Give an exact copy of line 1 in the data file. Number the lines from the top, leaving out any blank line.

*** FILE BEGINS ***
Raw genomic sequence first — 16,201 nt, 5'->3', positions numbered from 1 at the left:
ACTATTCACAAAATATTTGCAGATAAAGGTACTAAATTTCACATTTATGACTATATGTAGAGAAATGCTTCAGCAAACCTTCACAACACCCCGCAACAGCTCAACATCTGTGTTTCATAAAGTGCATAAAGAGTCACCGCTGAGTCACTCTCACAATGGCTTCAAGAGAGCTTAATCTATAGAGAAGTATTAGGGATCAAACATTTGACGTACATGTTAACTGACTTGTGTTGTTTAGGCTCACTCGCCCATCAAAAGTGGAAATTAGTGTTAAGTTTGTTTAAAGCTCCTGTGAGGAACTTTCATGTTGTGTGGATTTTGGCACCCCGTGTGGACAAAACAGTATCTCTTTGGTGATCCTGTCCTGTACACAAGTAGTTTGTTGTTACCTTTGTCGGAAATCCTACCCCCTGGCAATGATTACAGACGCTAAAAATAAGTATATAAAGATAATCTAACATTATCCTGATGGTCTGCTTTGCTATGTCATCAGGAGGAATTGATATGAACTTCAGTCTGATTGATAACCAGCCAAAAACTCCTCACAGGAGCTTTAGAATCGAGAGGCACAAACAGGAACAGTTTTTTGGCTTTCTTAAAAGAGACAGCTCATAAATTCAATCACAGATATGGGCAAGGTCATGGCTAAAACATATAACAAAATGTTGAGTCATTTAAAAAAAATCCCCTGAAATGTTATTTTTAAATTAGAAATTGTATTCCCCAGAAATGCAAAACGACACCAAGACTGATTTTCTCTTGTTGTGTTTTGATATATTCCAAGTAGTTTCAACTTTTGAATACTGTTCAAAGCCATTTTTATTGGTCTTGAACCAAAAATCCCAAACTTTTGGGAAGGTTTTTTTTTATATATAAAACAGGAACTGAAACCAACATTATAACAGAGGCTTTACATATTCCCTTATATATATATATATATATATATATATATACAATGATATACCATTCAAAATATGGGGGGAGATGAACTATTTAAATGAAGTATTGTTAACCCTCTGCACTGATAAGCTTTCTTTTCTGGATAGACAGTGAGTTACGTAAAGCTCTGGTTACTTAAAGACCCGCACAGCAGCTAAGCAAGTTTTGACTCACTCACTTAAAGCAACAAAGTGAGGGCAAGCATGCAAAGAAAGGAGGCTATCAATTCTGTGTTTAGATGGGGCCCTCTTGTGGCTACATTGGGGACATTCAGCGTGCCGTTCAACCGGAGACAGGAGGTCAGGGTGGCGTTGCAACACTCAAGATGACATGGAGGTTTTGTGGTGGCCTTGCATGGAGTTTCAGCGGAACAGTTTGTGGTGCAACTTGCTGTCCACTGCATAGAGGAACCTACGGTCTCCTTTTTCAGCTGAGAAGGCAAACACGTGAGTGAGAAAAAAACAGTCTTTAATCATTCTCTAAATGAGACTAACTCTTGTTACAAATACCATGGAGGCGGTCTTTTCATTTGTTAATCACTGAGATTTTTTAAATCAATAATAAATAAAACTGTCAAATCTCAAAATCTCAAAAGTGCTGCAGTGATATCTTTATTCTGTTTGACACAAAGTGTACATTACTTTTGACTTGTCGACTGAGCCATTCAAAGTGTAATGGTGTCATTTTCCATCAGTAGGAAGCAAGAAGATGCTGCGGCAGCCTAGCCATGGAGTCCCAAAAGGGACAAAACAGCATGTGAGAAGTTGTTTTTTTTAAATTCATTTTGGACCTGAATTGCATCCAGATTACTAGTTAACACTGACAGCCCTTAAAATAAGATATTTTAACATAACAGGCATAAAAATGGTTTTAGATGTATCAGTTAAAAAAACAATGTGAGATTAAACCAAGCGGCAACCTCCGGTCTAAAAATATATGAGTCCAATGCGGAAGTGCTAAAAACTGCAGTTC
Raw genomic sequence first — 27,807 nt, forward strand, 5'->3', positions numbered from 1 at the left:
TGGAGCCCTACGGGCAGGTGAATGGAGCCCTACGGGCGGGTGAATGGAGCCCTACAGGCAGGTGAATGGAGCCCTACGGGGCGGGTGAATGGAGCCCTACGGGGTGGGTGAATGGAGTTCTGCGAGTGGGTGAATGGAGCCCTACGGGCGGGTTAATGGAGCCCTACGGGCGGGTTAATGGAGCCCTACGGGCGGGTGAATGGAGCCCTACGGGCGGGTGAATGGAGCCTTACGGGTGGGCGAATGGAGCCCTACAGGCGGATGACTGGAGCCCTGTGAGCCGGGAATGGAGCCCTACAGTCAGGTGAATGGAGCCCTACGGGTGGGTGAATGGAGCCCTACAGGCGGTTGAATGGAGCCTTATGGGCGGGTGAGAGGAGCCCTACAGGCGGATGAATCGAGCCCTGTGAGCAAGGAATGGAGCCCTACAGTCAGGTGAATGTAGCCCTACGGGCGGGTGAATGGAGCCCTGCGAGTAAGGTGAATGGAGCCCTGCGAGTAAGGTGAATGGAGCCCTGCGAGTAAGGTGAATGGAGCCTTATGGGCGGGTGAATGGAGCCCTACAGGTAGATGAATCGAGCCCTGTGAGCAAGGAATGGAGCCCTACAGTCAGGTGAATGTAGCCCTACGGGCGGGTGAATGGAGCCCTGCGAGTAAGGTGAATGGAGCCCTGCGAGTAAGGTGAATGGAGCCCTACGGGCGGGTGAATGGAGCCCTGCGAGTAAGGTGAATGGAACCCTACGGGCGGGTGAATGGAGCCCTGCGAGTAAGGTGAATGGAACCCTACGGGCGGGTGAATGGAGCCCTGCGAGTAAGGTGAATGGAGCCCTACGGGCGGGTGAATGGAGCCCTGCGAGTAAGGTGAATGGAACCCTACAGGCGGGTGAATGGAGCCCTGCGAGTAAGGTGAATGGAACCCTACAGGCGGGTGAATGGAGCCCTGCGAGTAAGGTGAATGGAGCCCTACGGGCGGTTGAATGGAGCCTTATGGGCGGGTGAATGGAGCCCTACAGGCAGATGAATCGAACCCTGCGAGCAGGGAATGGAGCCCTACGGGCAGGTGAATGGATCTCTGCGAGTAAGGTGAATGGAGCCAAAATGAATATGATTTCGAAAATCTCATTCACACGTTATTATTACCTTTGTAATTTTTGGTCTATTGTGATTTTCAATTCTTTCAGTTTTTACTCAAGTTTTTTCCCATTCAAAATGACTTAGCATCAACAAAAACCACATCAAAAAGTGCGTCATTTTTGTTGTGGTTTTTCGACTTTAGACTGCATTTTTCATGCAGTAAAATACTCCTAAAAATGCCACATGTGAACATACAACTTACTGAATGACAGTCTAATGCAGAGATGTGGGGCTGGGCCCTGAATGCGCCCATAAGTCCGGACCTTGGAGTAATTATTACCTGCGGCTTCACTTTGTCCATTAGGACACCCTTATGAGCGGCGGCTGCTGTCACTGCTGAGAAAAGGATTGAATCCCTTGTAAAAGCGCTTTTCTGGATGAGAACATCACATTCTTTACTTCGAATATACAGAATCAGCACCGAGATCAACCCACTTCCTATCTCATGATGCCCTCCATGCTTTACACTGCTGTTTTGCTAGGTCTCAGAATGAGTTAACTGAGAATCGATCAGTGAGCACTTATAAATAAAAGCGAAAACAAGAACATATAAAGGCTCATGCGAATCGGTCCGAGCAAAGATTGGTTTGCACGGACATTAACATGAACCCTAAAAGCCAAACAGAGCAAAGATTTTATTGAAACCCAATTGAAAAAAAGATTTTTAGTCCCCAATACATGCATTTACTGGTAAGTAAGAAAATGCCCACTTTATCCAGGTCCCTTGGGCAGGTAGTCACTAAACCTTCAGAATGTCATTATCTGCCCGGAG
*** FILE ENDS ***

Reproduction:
Raw genomic sequence first — 16,201 nt, 5'->3', positions numbered from 1 at the left: